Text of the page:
Stencils & Graffiti: Making Systemic Violence Visible in Madrid

Walking by different districts in Madrid on my way to work I run into several stencils,  graffiti, and interventions that focus on the cuts in social budgets and on the labor precarization that have been imposed on the people living in the Spanish state.  With the potency inherent to non-authorized cultural production, these pieces make visible what Slavoj Zizek calls systemic or institutionalized violence. In Violence:  Six Sideways Reflections (2008) Zizek argues that it is in the circulation of capital–in the “self-propelling metaphysical dance of capital”–where the “fundamental systemic violence of capitalism” resides  (11).  Depressingly, this is nothing new: the interests of global capital take precedence over the needs of people and of life on the planet. The icons, declaratory texts, and figures that compose these stencils and graffiti on the streets of Madrid confront the passersby with the devastating effects of systemic violence on people’s lives and interrupt the aseptic official discourses of neoliberal capital and its Newspeak (in Spanish, neolengua): structural reforms, salary moderation, mini-jobs, mobility, flexibility, advantageous loans, to mention just a few.  In the unexpected encounters with the spray-writing on the walls, an ephemeral and public writing open to all, there emerge spaces for reflection, as well as questions about rights won arduously after decades of struggles and that are being swiftly taken away, questions about writing as a cartography for possible worlds, about the several neighborhood projects that are creating models of life sustained by solidarity and social justice.

redesycalles 2j pfPor Favor and Dos Jotas: Equation. Apodaca, 1 Oct. 2014.

redesycalles_4928_rtAnonymous stencil: “Earning 600€ [a month] is violence”.  Santa Isabel, 22 April 2014.

Yipi Yipi Yeah  IMG_5935Yipi Yipi Yeah: “See you never again, Madrid! We’re emigrating.” Argumosa, 25 May 2014.

IMG_5491El Rey de la Ruina:  “I’m looking for a job”. Lavapies, 11 May 2014.

IMG_5722“We’re Not Invisible”, Tetuán, 20 May 2014.

redesycalles Otono 2 2013“Public health services up for privatization”. Avenida Reina Victoria, fall 2013.

IMG_5730Anonymous intervention: Las Cortes–>LosReCortes [Courts –> Cuts]. Buruclín Borrasca: sticker. Las Cortes, 20 Mayo 2014.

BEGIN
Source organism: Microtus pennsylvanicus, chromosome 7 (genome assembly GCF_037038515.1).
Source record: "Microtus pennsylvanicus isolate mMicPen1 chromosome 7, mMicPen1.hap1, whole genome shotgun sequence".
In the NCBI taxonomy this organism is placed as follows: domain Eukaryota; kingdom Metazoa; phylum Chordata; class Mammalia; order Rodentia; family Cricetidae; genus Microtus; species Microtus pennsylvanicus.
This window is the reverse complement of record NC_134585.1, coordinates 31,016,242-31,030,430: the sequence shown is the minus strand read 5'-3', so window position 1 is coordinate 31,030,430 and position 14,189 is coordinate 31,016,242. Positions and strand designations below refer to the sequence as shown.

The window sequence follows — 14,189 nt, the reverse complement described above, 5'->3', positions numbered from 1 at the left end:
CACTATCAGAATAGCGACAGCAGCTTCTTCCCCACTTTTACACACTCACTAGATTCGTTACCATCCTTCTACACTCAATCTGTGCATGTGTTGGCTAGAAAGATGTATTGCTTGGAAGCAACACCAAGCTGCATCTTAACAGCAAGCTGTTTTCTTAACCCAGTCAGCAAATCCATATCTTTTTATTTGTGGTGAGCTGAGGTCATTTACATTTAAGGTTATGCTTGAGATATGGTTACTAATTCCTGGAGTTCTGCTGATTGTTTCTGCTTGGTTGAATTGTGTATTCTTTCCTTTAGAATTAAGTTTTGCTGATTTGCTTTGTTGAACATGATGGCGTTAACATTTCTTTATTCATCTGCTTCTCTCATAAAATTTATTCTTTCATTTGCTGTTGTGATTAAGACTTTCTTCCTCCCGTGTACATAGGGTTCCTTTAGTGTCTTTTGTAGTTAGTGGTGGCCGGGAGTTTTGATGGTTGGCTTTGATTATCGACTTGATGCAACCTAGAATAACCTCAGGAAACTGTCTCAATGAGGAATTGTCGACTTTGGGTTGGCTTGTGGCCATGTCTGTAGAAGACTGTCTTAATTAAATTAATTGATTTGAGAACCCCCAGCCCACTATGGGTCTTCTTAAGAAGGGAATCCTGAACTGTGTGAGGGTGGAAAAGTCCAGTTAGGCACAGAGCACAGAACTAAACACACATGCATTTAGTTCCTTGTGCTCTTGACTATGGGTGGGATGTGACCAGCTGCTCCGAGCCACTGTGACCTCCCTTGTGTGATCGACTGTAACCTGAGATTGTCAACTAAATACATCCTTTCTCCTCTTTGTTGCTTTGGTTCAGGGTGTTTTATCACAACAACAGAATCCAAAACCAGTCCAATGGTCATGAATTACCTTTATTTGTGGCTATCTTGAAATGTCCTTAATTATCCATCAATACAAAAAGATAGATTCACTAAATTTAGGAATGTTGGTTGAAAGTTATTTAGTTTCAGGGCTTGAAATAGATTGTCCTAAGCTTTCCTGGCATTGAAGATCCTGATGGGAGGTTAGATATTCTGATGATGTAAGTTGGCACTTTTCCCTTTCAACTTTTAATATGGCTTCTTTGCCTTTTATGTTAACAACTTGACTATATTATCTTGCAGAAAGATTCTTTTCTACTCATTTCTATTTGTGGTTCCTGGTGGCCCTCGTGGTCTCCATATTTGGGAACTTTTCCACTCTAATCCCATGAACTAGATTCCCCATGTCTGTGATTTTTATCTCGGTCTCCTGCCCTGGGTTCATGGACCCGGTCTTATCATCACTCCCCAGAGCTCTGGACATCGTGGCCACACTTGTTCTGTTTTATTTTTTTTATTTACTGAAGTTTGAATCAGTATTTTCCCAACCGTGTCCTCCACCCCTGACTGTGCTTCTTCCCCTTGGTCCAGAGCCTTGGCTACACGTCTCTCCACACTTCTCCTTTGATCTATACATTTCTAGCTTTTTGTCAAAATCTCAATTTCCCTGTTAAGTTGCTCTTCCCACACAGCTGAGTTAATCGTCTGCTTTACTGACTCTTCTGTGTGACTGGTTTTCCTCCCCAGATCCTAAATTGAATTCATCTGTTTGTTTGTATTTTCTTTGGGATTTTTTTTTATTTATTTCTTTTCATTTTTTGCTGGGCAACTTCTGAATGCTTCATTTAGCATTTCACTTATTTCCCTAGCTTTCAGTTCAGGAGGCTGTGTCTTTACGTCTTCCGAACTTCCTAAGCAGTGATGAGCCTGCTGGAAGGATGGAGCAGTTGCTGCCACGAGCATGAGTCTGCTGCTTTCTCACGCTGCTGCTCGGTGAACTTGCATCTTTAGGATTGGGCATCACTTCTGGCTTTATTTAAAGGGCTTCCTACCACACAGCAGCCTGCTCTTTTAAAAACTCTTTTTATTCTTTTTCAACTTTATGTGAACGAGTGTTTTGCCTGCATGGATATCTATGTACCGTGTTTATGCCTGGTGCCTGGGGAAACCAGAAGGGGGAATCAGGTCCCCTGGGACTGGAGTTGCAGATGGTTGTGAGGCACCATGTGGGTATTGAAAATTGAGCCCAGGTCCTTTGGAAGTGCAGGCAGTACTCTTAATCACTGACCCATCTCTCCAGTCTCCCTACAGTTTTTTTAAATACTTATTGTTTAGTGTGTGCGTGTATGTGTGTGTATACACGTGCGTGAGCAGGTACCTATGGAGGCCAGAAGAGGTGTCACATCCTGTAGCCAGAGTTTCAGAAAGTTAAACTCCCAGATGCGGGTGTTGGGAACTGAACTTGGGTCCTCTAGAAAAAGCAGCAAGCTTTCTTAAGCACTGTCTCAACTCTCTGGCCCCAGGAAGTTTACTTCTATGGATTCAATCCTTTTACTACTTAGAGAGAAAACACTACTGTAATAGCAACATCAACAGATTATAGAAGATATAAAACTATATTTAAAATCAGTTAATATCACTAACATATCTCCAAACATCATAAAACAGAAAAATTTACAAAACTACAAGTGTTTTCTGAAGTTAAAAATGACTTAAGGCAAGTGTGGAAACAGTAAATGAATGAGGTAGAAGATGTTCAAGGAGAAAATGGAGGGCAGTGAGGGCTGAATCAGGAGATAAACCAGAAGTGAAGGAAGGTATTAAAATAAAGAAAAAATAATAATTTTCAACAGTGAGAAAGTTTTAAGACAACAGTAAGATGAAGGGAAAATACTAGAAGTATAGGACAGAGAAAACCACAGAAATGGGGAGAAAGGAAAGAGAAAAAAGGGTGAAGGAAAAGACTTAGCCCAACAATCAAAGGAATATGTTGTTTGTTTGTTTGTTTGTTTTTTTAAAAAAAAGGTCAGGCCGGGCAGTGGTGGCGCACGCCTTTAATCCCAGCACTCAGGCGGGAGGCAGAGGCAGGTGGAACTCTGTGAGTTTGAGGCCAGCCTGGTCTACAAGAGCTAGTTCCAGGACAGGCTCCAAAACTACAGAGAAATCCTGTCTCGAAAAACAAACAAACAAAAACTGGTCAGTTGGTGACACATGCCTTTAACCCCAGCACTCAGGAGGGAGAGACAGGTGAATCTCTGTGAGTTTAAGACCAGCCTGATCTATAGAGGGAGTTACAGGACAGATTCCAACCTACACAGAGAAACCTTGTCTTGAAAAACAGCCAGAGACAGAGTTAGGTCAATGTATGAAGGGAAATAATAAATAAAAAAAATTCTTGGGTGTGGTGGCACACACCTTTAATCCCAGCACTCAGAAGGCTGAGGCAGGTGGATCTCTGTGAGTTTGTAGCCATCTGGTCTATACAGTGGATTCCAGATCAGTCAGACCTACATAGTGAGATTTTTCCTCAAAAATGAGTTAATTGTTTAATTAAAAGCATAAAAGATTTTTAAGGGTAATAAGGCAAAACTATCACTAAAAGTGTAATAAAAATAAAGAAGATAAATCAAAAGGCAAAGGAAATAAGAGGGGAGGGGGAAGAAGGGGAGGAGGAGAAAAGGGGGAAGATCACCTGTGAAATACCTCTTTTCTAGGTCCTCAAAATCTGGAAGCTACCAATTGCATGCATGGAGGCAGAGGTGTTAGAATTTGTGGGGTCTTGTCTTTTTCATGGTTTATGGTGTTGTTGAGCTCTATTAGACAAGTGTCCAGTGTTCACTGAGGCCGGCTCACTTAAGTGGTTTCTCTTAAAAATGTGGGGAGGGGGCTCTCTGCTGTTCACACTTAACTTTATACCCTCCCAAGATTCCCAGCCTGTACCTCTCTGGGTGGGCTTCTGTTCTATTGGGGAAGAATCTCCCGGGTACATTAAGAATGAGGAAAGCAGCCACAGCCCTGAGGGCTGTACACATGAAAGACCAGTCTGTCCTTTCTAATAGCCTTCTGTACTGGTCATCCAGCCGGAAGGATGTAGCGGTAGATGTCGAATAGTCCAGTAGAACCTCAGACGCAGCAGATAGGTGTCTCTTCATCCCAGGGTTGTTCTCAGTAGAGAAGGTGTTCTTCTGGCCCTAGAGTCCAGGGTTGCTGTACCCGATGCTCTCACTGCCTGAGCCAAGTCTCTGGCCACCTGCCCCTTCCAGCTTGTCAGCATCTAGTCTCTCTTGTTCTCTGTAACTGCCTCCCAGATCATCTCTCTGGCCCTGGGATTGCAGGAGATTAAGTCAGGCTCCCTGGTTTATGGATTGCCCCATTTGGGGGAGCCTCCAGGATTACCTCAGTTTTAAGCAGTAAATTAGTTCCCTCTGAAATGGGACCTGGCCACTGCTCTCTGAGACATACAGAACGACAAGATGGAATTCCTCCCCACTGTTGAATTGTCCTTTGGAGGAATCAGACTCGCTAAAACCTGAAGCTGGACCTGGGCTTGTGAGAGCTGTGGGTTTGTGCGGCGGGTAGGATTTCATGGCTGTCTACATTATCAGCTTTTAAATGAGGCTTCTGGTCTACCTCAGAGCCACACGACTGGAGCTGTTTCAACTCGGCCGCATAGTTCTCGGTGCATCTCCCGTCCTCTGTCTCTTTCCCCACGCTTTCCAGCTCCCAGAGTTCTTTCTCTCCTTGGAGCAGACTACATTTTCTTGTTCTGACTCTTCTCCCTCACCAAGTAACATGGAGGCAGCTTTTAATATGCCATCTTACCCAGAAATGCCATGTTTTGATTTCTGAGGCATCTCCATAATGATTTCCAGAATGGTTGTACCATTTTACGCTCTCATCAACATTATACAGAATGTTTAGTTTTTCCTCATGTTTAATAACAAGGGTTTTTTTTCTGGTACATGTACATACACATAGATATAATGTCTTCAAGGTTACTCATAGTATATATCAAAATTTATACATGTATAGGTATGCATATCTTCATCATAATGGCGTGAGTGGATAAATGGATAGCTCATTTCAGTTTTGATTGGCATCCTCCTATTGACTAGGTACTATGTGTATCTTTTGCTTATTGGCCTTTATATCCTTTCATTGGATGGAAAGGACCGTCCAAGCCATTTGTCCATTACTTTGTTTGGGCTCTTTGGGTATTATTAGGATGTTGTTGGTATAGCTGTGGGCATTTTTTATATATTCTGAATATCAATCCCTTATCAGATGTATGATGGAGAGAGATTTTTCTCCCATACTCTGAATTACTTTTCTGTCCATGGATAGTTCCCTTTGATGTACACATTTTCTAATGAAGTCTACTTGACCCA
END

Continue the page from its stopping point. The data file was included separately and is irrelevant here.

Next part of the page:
redesycalles_4440_rtAnonymous stencil:  “We don’t owe anything, we don’t pay anything”. Lavapiés, 28 March 2014.

redesycalles quien debe IMG135 copyAnonymous stencil: “Who owes what to whom”. Avenida Reina Victoria, fall 2013.

IMG_4929Anonymous stencil: “Fear never won you any rights”.  Santa Isabel, 22 April 2014.

To see pieces by Por Favor, visit his gallery on tumblr.  You can see Dos Jotas‘ work here. You can find Yipi Yipi Yeah’s work in their webpage.

You can read about the campaign Invisibles de Tetúan here.

To see more pieces by Rey de la Ruina, visit his gallery on flickr. And his archive in tumblr. You can also check this post by Madrid Street Art Project.


Alturas de Madrid / Heights of Madrid

When walking in the streets of Madrid, make sure to look up.  The sections of the walls beyond hand reach are  spots favorited by street artists to put paste-ups, plates, and posters,  eluding this way the Ayuntamiento’s zeal for removing sprayed street art.  Here is a brief selection :

redesycalles IMG_6636Yipi Yipi Yeah: hot dog.  Wolf:  space invader.  Malasaña, 20 June 2014.

redesycalles IMG_6688From left to right: above: Seven Logos: Seven/Siete; Jonipunto: Heart; Por Favor: Yo; Edge Guitar; Balu Art.  Ribera de Curtidores, 21 June 2014.

redesycalles IMG_6700Wolf:  mosaic.  Por Favor: Tiananmen Surf . Mercado de La Cebada, 21 June 2014.

redesycalles IMG_6620Pasteups in the middle:  Por Favor:  Silence / Nurse.   Wolf: Space Invader.  Calle de la Madera, 21 June 2014.

Por Favor: El oso y el madroño / The Bear and The Berry Tree

I’ve recently ran into a couple of images of Spanish street artist Por favor’s intervention of  the official symbol of the city of Madrid.  While the famous statue at Puerta del Sol and the logo of the Ayuntamiento (city hall) depict a robust bear and a blossoming tree–the statue itself is about 4 meters high and weighs about 20 tons–Por Favor’s stickers depict squalid icons, eloquently pointing to deprivation of vital nourishment and to a city’s administration in decay:

Por Favor IMG_5948Lavapiés, 25 May 2014.

IMG_6218El oso y el madroño,  Paseo del Prado, 30 May 2014.


To see other urban interventions by Por Favor check out Tumblr.  Here is another link to his work.